Italy could soon make Covid-19 vaccines mandatory, says PM

Mario Draghi’s announcement sparks row in country where protests and violence from anti-vaxxers are on the rise

Italy’s prime minister has announced his government could make Covid-19 vaccines mandatory, sparking a row in the country that has seen a recent rise in protests and violence from anti-vaxxers.

During a press conference on Thursday, Mario Draghi said all Italians of eligible age could soon be obliged to get a shot, as soon as the European Medicines Agency (EMA) gives its conditional approval for four vaccines.

The news sparked protests by anti-vaxxers who, in recent days, have sent death threats to members of the government, virologists, health officials and journalists, because of their pro-vax stances.

Prosecutors in Turin on Tuesday have launched an investigation into an antivax chat group on Telegram, where members posted death threats against foreign minister, Luigi Di Maio.

“Another rat to be executed,” “We need lead,” and “You must die,” were some of the messages.

On Sunday night, a top virologist and expert in infectious diseases at Genoa’s San Martino hospital, Matteo Bassetti, was approached by a man, who started following him and shouting, “You’re going to kill all of us with these vaccines and we’re going to make you pay.”

The next day, during a sit-in outside the education ministry by anti-vaxxers, a journalist from the Italian national newspaper La Repubblica was attacked by a protester who punched him in the face.

Draghi expressed “full solidarity to all those who have been subjected to the hateful and cowardly violence on the part of anti-vaxxers.”

The protests began after the government extended the Covid-19 green pass – a digital or paper certificate that shows whether someone has received at least one Covid-19 vaccine dose, or a negative Covid test, taken no more than 48 hours before using trains, planes, ferries and coaches. In Italy, the green pass is also needed for long-distance travel and is mandatory for school workers.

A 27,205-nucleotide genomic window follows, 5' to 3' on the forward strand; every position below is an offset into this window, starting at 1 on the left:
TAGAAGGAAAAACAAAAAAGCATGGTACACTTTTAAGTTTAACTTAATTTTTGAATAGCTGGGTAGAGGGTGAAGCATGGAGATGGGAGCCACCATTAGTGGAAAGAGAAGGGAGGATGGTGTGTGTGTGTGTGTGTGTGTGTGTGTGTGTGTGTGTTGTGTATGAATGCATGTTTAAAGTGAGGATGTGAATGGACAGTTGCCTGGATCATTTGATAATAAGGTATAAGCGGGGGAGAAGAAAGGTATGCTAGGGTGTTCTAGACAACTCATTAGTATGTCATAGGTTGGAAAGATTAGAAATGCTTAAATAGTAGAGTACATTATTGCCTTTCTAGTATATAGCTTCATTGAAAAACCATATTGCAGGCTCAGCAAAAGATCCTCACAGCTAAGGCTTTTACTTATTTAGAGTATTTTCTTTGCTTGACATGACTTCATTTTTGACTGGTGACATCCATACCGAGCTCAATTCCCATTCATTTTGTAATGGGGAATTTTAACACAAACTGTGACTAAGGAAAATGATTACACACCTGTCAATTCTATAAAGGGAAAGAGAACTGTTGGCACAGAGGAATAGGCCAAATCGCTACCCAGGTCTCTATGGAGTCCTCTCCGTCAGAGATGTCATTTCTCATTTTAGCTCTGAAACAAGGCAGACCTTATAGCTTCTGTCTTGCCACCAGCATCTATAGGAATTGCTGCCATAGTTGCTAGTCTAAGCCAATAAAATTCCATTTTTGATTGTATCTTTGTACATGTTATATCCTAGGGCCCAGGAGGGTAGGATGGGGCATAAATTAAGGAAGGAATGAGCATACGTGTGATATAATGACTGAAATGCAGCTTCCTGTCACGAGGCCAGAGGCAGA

In Turin, some teachers announced they had launched a lawsuit against a school principal, after they were prevented from entering classes without green passes.

Draghi, who has said 80% of Italians will be vaccinated against Covid-19 by the end of September, announced that his government is working to further extend the use of the green pass to other leisure activities, as the country could become the first in Europe to make the vaccination mandatory for all, when EU health authorities give their full approval.

According to media reports, EMA could reach a final decision by the end of next week.

The news in Italy has caused numerous tensions even within the ruling coalition. League leader, Matteo Salvini, said he will vote ‘‘no’’, citing his party will always be “against obligations, fines and discrimination.”

Currently, in Italy, the vaccine is mandatory only for medical workers. The country was the first to introduce compulsory vaccinations for doctors, followed by France.

At the moment, only Indonesia, the federated states of Micronesia and Turkmenistan have introduced compulsory vaccinations for all.

In the rest of the world, jabs are mandatory only for certain categories of workers.

In Greece, all healthcare workers will have to be vaccinated by the end of September. In the UK, starting in October, it will be mandatory for nursing home operators.

Early in August, France passed a law that made vaccinations mandatory for health workers, while Russia ordered all workers with public facing roles to be vaccinated against Covid-19, with companies given a month to ensure at least 60% of staff had received first doses, or they would face fines, or temporary closure.

The US president, Joe Biden, has urged local governments to pay people to get vaccinated and establish new rules, requiring federal workers to provide proof of vaccination, or face regular testing, mask mandates and travel restrictions.


Lorenzo Tondo in Palermo and agencies

The GuardianTramp

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